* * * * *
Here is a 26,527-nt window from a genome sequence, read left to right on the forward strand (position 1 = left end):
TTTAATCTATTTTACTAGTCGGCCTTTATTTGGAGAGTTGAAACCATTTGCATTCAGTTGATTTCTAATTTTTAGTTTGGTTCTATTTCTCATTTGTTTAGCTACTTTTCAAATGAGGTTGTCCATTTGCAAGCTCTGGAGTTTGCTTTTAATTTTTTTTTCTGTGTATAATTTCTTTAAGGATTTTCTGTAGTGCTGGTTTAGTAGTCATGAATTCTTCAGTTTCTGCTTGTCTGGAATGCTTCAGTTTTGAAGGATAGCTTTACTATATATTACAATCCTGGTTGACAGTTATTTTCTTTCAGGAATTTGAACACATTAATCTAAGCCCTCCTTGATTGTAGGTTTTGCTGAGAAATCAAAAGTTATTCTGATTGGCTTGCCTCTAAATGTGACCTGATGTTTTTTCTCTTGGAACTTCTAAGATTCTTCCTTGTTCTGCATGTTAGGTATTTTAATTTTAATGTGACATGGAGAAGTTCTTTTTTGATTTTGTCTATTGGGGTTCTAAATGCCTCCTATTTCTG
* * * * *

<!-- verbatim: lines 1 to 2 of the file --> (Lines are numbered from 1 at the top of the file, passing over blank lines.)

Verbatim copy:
Here is a 26,527-nt window from a genome sequence, read left to right on the forward strand (position 1 = left end):
TTTAATCTATTTTACTAGTCGGCCTTTATTTGGAGAGTTGAAACCATTTGCATTCAGTTGATTTCTAATTTTTAGTTTGGTTCTATTTCTCATTTGTTTAGCTACTTTTCAAATGAGGTTGTCCATTTGCAAGCTCTGGAGTTTGCTTTTAATTTTTTTTTCTGTGTATAATTTCTTTAAGGATTTTCTGTAGTGCTGGTTTAGTAGTCATGAATTCTTCAGTTTCTGCTTGTCTGGAATGCTTCAGTTTTGAAGGATAGCTTTACTATATATTACAATCCTGGTTGACAGTTATTTTCTTTCAGGAATTTGAACACATTAATCTAAGCCCTCCTTGATTGTAGGTTTTGCTGAGAAATCAAAAGTTATTCTGATTGGCTTGCCTCTAAATGTGACCTGATGTTTTTTCTCTTGGAACTTCTAAGATTCTTCCTTGTTCTGCATGTTAGGTATTTTAATTTTAATGTGACATGGAGAAGTTCTTTTTTGATTTTGTCTATTGGGGTTCTAAATGCCTCCTATTTCTG